The topic of dinosaurs has always been a controversial issue regarding many aspects of their existence. This is why so much research has been done so far in the field.
A new study reveals that dinosaurs were much closer to mammals than initially thought. Upon a closer look at these mysterious creatures, it turns out they were warm-blooded and quite different from the cold lizards they were associated with.
Even their name derives from the Greek “terrible lizard”, which was even more proof that the scary creatures also functioned like the creatures they resembled physically.
However, the new study released on Friday, May 29th 2015 points that dinosaurs had more features in common with birds than it was previously believed.
Stony Brook paleontologist Michael D’Emic, who is the author of the paper published in the journal Science, stated that “upon re-analysis, it was apparent that dinosaurs weren’t just somewhat like living mammals in their physiology – they fit right within our understanding of what it means to be a warm-blooded mammal.”
The paper drew its inspiration from another research study published in the same journal in June 2014. That research carried out by a team of experts at the University of New Mexico at Albuquerque reached the conclusion that dinosaurs could be regarded as “mesothermic”. This was a special category that placed them somewhere between the endothermic (warm-blooded) species and ectothermic (cold-blooded) species.
D’Emic, who is a specialist in bone microanatomy, is able to study bones at an extremely detailed level. Therefore, he could see that dinosaurs were likely to grow more at certain times of the year, during particular weather conditions. Given the similarity between dinosaurs and modern-day birds, associated with this inconstant growth rate that was accelerated at certain times, the author of the study reached the conclusion that these creatures must have kept themselves warm.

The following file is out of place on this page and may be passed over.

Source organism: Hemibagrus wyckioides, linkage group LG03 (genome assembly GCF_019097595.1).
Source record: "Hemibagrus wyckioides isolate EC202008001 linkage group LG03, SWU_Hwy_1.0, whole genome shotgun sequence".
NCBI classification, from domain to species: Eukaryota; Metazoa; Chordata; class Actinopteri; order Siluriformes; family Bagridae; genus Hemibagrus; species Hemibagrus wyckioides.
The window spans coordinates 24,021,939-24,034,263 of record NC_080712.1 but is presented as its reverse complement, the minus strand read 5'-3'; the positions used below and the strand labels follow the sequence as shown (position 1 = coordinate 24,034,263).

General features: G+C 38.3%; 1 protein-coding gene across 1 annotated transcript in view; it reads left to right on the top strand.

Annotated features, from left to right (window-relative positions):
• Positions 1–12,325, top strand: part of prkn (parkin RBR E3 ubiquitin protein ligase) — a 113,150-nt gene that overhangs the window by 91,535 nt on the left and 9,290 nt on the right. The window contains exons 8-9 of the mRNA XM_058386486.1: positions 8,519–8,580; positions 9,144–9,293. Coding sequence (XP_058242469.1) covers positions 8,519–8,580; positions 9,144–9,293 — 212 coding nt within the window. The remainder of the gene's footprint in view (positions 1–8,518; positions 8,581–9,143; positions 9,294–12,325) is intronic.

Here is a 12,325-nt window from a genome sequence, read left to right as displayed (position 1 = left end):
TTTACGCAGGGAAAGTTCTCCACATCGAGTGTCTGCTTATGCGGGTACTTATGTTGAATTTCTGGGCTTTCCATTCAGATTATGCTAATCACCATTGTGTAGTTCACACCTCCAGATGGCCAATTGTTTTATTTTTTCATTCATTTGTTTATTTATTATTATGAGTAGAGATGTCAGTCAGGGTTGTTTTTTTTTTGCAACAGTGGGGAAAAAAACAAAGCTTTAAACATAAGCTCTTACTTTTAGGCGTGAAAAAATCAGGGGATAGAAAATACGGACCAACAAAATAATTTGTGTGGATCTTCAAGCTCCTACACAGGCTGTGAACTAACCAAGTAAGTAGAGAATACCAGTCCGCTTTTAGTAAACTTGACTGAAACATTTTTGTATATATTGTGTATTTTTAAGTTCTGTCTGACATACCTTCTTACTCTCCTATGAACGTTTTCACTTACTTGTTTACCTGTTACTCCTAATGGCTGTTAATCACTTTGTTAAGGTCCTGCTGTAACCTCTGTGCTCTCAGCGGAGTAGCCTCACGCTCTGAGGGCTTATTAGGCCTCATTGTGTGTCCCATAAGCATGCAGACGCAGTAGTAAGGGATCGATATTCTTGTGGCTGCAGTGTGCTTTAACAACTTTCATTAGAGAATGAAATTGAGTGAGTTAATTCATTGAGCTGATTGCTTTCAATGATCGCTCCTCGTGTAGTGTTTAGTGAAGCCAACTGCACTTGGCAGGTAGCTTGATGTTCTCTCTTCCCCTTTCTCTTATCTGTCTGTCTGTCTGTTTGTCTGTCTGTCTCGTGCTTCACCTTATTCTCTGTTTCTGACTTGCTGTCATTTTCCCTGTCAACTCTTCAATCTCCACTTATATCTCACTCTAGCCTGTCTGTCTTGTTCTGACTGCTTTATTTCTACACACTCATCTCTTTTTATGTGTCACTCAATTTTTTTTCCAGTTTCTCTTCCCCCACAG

However, biologist John Grady, from the University of New Mexico stated that the original theory – that dinosaurs belonged to the mesothermic species is still valid, by comparing the dinosaurs’ growth rate with that of living vertebrates.
D’Emic contradicts him, saying that we must take the climate into account. Given the fact that the planet was warmer at the time, overheating could have caused problems to their body. Nevertheless, most of them had hollow bones, as well as air sacks in various parts of their body, which are very similar to the ones birds have.
From his point of view, it is inappropriate to separate birds from dinosaurs because “birds are dinosaurs” that have not become extinct.
The new study provides important information for those who want to do more research into dinosaurs’ lifestyle, development and metabolism.
Holly Woodward from the Center of Health Sciences at Oklahoma State University believes this study shows how important the data offered by other published research papers is for the development of theories related to dinosaurs.
This was not the same study published on the matter. A team of CalTech researchers also stated that dinosaurs were warm-blooded creatures in 2011, but the research received mixed reviews. Nowadays, more data and research tools are available to sustain this theory.
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